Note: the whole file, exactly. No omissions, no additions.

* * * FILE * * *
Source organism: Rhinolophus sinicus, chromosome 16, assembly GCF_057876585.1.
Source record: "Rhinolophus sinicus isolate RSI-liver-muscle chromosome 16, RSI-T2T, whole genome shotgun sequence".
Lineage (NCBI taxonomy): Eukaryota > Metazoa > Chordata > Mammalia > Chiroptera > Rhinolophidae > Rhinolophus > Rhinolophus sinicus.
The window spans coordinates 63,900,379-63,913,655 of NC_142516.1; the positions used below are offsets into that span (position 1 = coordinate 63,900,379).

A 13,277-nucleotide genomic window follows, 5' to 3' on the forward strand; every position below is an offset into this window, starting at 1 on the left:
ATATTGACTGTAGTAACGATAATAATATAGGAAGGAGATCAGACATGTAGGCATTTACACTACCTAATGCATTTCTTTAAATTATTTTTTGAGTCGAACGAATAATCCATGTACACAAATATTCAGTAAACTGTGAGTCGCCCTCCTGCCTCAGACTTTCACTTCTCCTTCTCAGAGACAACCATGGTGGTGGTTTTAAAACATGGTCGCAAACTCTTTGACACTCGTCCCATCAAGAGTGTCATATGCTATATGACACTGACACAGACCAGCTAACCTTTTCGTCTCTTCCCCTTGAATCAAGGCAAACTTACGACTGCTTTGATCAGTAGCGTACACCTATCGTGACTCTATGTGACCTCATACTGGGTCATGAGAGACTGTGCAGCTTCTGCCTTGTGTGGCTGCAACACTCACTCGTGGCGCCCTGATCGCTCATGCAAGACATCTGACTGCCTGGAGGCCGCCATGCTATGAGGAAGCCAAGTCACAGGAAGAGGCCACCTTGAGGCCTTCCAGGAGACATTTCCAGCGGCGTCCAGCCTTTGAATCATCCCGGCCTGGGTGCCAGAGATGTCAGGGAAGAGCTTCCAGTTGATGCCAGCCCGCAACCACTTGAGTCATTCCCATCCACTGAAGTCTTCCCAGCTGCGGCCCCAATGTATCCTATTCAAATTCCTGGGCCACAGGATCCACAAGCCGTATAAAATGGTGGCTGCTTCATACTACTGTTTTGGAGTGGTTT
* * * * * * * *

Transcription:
Source organism: Rhinolophus sinicus, chromosome 16, assembly GCF_057876585.1.
Source record: "Rhinolophus sinicus isolate RSI-liver-muscle chromosome 16, RSI-T2T, whole genome shotgun sequence".
Lineage (NCBI taxonomy): Eukaryota > Metazoa > Chordata > Mammalia > Chiroptera > Rhinolophidae > Rhinolophus > Rhinolophus sinicus.
The window spans coordinates 63,900,379-63,913,655 of NC_142516.1; the positions used below are offsets into that span (position 1 = coordinate 63,900,379).

A 13,277-nucleotide genomic window follows, 5' to 3' on the forward strand; every position below is an offset into this window, starting at 1 on the left:
ATATTGACTGTAGTAACGATAATAATATAGGAAGGAGATCAGACATGTAGGCATTTACACTACCTAATGCATTTCTTTAAATTATTTTTTGAGTCGAACGAATAATCCATGTACACAAATATTCAGTAAACTGTGAGTCGCCCTCCTGCCTCAGACTTTCACTTCTCCTTCTCAGAGACAACCATGGTGGTGGTTTTAAAACATGGTCGCAAACTCTTTGACACTCGTCCCATCAAGAGTGTCATATGCTATATGACACTGACACAGACCAGCTAACCTTTTCGTCTCTTCCCCTTGAATCAAGGCAAACTTACGACTGCTTTGATCAGTAGCGTACACCTATCGTGACTCTATGTGACCTCATACTGGGTCATGAGAGACTGTGCAGCTTCTGCCTTGTGTGGCTGCAACACTCACTCGTGGCGCCCTGATCGCTCATGCAAGACATCTGACTGCCTGGAGGCCGCCATGCTATGAGGAAGCCAAGTCACAGGAAGAGGCCACCTTGAGGCCTTCCAGGAGACATTTCCAGCGGCGTCCAGCCTTTGAATCATCCCGGCCTGGGTGCCAGAGATGTCAGGGAAGAGCTTCCAGTTGATGCCAGCCCGCAACCACTTGAGTCATTCCCATCCACTGAAGTCTTCCCAGCTGCGGCCCCAATGTATCCTATTCAAATTCCTGGGCCACAGGATCCACAAGCCGTATAAAATGGTGGCTGCTTCATACTACTGTTTTGGAGTGGTTT